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10/30/17 Extras Collection Event
Check out this article about how Seattle's alley use compares to other cities...
Seattle’s alleys could take inspiration from those found in Australia, Japan and other U.S. cities.After living in Portland most of my life with a couple stints in Manhattan and Paris, I realized a very valuable asset upon moving to downtown Seattle: the untapped potential of our alleyways.
tags: alleysCommunity News | July 07, 2011
Check out this article on the newly installed functional art trash cans we'll be servicing in Portland...
Artist Ivan McLean bolted into the sidewalk on the corner of Northeast 31st Avenue and Alberta Street on Thursday morning a trash can he designed and made from recycled signs.
The idea for the recycling-and-garbage receptacle, one of 19 to be installed along the busy commercial strip, came from a friend who was recycling commercial signs in Cannon Beach, McLean said.
Learn more at www.oregonlive.com
Here's a great article about a community cleanup we're helping in Portland...
The Northwest District Association is adding graffiti removal to this month's litter cleanup in Northwest Portland.
The neighborhood association is partnering with CleanScapes, a street maintenance company in Northwest Portland, to remove the graffiti during the NWDA's monthly litter cleanup on Saturday, May 14.
The graffiti cleanup will take place rain or shine from 9 to 10:30 a.m., and volunteers will meet at Umpqua Bank, 467 N.W. 23rd Ave. Anyone can join the effort to remove the graffiti and also pick up litter along Northwest 23rd Avenue.
Supplies and training will be provided, and volunteers will also be given pastries and coffee. To RSVP for the cleanup, email NWDA spokeswoman Mary Ann Pastene, and for more information visit the Northwest District Association website.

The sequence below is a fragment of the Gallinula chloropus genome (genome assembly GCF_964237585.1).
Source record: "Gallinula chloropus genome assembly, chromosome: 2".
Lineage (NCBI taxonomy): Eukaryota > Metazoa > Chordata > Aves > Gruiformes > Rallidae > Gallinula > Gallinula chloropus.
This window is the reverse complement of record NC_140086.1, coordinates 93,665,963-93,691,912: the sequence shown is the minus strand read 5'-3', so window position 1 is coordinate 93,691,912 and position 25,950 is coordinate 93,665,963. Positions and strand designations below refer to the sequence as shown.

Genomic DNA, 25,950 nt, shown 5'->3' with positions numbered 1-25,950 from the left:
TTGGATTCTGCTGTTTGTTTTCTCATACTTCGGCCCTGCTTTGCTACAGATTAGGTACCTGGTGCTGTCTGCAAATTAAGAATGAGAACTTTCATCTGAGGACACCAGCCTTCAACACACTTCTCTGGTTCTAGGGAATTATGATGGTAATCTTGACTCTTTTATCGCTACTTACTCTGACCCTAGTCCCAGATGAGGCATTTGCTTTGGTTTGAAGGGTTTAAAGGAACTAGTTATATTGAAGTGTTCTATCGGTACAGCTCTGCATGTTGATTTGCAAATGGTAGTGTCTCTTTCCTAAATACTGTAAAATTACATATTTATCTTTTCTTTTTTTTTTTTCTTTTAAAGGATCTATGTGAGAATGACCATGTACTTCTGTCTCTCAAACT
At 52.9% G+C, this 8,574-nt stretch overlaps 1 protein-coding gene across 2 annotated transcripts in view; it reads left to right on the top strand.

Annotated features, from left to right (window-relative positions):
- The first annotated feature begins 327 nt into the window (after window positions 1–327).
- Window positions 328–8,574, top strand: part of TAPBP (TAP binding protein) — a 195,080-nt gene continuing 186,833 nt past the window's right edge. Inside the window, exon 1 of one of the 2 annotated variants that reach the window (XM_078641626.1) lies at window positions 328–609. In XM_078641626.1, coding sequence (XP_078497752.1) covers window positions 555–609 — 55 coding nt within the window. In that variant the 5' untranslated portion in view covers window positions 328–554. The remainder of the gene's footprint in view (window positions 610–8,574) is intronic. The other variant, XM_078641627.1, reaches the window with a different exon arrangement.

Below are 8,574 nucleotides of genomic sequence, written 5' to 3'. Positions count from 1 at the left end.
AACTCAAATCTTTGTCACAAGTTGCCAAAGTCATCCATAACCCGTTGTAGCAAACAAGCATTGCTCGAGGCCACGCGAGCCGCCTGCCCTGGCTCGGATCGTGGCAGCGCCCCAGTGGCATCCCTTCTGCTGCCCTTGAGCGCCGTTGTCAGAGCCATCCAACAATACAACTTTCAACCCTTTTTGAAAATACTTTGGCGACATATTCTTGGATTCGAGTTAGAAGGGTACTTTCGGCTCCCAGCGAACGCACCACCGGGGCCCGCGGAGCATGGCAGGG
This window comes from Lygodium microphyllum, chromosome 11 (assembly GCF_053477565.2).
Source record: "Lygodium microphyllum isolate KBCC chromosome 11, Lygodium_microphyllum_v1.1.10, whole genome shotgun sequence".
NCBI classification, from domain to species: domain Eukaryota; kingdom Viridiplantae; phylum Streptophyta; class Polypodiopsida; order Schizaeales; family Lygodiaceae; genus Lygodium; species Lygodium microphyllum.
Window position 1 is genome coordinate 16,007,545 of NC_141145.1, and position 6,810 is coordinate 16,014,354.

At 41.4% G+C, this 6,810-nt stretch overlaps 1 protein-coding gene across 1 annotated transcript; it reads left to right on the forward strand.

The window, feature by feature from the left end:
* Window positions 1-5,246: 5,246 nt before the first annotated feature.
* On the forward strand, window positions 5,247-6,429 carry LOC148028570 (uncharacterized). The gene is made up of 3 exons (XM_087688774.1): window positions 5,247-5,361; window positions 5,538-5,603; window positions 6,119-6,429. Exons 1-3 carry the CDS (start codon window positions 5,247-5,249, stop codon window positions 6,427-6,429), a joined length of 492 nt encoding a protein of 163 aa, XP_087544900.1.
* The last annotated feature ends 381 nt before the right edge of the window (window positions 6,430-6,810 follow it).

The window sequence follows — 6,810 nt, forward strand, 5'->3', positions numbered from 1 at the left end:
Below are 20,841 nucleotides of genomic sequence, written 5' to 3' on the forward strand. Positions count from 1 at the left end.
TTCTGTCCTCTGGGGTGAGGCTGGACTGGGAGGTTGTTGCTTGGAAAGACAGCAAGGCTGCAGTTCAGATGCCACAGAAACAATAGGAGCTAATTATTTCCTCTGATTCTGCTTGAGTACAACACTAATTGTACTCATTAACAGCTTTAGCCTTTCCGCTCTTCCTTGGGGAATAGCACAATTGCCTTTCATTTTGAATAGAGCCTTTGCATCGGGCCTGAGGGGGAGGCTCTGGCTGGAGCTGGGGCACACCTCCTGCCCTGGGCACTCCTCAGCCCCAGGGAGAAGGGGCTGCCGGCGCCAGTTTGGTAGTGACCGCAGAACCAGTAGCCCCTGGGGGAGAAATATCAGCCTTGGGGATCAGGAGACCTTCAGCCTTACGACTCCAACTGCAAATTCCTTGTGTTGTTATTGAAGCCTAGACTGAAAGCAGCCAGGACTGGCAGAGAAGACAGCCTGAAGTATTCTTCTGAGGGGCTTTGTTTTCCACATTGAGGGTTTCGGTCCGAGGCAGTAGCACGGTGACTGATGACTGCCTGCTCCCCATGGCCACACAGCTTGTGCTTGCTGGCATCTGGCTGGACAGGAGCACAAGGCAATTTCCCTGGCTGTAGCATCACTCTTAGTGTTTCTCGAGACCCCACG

Check out this article about how we've helped get a school involved in composting and waste reduction...
Albert Einstein Middle School, through a program they call "Use Less at Lunch" increased their recycling, created new compost for the school garden, and decreased the amount of garbage produced at the school from eight cans a day to one. In the process, they saved the school money.
Perhaps it wasn't a village, but it was definitely a team of focused and supportive members.
Marcia Garrett, a teacher already instrumental in the Edible Schoolyard project, had a suspicion that a lot of recycling was going in the garbage during school lunches and that it would be a good thing to do something about it.
Check out this article about our community improvement in the Queen Anne neighborhood...
"Show your love for Queen Anne and win a $50,000 community improvement reward from CleanScapesAccording to the CleanScapes (the folks who pick up the trash), in 2009 Seattle created 352,000 tons of garbage, which eventually found a final resting place in an Oregon landfill. So in an effort to keep all that…stuff…from even getting into the waste stream, CleanScapes is dangling a $50,000 carrot. From the fall of 2010 through fall of 2011 CleanScapes is tracking yard, recycling and trash volumes picked up in service areas. The neighborhood demonstrating the greatest percentage decrease in waste volumes over the course of the year will win a $50,000 community improvement project from the company."